Electronic therapeutic contact for adolescent weight management: the Loozit study

Telemed J E Health. Jul-Aug 2010;16(6):678-85. doi: 10.1089/tmj.2009.0180.

Abstract

Objective: To examine adolescent and facilitator participation in the first 10 months of an obesity management intervention including electronic contact (e-contact) via e-mail and short message service (SMS) communication.

Materials and methods: Participants (n=49) were overweight and obese (13-16 year olds) and were randomized to receive e-contact in the Loozit trial. Adolescents were sent brief, semipersonalized health messages approximately monthly, from 2 to 12 months. We analyzed adolescents' response patterns, reply content, satisfaction with e-contact intervention, and facilitator responsiveness. Two coding systems described the general attributes and content of adolescent replies and facilitator responses.

Results: Adolescents' overall reply rate was 22%. There was no difference in age, sex, socioeconomic status, body mass index z-score, or initial group program attendance between the 27 adolescents who replied to 0-2 messages and the 22 who replied to >or=3 messages. Adolescent SMS replies had less characters and a quicker response time compared with e-mail replies. Adolescent responses were largely relevant to initial health messages sent (91%), with few using "SMS language" (17%) or emoticons (7%). Most adolescents rated e-contact as "somewhat helpful." Facilitators responded to 93% of adolescent replies, and most responses were personalized (93%), encouraging (88%), and educational (75%).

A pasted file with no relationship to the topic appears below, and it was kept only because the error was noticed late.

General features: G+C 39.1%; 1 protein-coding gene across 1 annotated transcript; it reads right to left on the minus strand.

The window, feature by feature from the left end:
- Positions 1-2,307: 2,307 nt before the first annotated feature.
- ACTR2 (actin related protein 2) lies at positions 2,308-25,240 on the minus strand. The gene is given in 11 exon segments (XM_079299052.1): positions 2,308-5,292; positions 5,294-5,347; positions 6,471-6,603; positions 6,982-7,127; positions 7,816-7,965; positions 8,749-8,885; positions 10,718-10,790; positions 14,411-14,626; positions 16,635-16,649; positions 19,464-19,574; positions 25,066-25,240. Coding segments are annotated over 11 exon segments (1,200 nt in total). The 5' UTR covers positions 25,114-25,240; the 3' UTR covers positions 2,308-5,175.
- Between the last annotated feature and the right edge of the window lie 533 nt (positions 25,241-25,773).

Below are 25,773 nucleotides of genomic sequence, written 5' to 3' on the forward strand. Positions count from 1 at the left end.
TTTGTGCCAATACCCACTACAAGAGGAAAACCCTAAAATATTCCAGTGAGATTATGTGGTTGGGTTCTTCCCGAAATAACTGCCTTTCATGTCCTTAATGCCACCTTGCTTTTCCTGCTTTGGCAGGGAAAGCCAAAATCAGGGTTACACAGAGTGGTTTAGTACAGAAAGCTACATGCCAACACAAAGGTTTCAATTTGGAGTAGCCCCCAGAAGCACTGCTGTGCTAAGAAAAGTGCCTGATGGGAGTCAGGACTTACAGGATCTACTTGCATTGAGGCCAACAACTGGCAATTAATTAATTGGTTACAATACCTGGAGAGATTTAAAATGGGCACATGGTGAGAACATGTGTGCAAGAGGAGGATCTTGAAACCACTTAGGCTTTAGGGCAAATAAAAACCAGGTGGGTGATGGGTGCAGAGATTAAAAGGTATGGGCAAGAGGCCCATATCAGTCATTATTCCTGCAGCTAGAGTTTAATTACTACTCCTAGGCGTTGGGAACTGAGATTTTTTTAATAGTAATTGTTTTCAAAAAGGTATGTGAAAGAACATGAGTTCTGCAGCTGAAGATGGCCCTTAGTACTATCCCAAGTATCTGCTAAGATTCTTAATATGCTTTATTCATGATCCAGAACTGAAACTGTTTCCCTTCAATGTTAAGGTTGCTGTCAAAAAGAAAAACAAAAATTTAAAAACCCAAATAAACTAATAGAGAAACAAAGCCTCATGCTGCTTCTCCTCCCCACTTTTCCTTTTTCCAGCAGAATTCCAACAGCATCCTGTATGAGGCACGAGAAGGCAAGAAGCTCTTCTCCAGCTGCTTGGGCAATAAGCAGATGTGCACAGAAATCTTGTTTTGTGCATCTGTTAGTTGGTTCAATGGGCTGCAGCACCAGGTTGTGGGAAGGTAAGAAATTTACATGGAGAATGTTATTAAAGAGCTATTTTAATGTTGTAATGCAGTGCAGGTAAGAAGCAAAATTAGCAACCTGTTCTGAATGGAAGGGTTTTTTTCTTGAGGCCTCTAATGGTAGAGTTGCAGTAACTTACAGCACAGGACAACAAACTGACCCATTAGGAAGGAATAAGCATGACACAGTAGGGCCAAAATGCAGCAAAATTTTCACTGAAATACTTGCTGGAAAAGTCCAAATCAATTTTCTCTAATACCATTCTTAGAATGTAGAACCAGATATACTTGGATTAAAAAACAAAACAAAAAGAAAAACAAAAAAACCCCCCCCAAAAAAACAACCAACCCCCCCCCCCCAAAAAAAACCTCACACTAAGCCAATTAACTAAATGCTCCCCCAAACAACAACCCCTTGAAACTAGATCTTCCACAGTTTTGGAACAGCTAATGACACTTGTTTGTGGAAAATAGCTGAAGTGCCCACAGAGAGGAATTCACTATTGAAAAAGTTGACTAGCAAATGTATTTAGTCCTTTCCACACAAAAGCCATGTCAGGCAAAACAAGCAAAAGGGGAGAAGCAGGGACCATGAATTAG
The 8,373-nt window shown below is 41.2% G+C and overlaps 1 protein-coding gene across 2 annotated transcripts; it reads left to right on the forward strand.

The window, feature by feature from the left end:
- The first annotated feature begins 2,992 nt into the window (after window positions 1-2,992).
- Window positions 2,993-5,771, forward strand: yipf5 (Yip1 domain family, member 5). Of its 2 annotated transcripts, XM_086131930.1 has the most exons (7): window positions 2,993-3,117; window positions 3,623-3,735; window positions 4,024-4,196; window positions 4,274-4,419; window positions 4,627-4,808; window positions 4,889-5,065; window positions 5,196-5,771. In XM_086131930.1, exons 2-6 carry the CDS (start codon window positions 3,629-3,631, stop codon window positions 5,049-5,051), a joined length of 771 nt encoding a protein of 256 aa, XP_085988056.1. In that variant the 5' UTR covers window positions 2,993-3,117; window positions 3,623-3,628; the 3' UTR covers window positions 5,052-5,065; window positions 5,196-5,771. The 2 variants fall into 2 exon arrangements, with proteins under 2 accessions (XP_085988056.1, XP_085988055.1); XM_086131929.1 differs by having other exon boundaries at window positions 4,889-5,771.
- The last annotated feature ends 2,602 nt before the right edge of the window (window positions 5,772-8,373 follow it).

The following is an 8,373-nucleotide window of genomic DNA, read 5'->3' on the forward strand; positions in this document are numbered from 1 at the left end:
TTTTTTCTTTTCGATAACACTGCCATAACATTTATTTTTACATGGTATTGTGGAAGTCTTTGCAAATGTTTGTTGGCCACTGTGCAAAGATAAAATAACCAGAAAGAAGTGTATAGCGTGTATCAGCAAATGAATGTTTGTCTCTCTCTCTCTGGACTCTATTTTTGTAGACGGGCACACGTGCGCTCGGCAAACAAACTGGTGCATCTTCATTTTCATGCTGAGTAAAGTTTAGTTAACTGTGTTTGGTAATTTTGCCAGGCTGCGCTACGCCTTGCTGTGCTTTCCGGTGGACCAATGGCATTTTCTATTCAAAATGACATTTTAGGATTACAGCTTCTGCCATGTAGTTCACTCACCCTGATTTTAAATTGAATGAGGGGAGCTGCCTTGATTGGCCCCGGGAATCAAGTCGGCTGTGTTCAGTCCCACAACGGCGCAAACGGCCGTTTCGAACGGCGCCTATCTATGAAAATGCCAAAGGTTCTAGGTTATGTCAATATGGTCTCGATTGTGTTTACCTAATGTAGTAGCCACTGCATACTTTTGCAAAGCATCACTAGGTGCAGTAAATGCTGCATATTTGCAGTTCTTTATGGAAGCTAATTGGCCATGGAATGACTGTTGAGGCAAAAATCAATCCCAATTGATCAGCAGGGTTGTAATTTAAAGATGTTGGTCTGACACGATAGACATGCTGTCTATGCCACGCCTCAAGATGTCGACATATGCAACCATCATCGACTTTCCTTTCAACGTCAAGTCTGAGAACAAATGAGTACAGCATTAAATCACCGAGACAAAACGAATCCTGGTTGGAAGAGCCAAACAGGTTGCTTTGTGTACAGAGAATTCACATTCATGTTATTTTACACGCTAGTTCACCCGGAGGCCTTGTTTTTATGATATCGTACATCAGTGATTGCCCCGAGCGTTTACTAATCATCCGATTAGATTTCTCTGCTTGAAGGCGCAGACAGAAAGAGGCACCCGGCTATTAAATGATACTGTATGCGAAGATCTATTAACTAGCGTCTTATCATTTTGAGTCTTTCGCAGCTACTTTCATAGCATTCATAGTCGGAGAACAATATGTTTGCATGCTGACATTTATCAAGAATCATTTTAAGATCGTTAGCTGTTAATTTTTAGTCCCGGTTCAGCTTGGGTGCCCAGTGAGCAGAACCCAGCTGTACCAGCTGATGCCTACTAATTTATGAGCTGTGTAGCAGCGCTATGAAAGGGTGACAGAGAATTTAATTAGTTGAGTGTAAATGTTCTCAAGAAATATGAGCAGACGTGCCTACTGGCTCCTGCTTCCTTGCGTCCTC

Conclusions: Although adolescent engagement was modest, SMS and e-mail communication is a feasible and acceptable adjunct to group lifestyle intervention and telephone coaching in overweight and obese adolescents. Healthy eating messages and those concluding with "please reply" elicited the highest reply rates, and thus these message types should be included in future adolescent e-contact interventions.

Publication types

  • Comparative Study
  • Randomized Controlled Trial
  • Research Support, Non-U.S. Gov't

MeSH terms

  • Adolescent
  • Australia
  • Body Mass Index
  • Diet
  • Electronic Mail*
  • Female
  • Health Behavior
  • Humans
  • Life Style
  • Male
  • Nutritional Status
  • Obesity / prevention & control*
  • Obesity / therapy
  • Patient Acceptance of Health Care
  • Patient Education as Topic / methods*
  • Patient Satisfaction*
  • Social Class
  • Social Support*
  • Telemedicine / instrumentation
  • Telemedicine / methods
  • Telemedicine / organization & administration*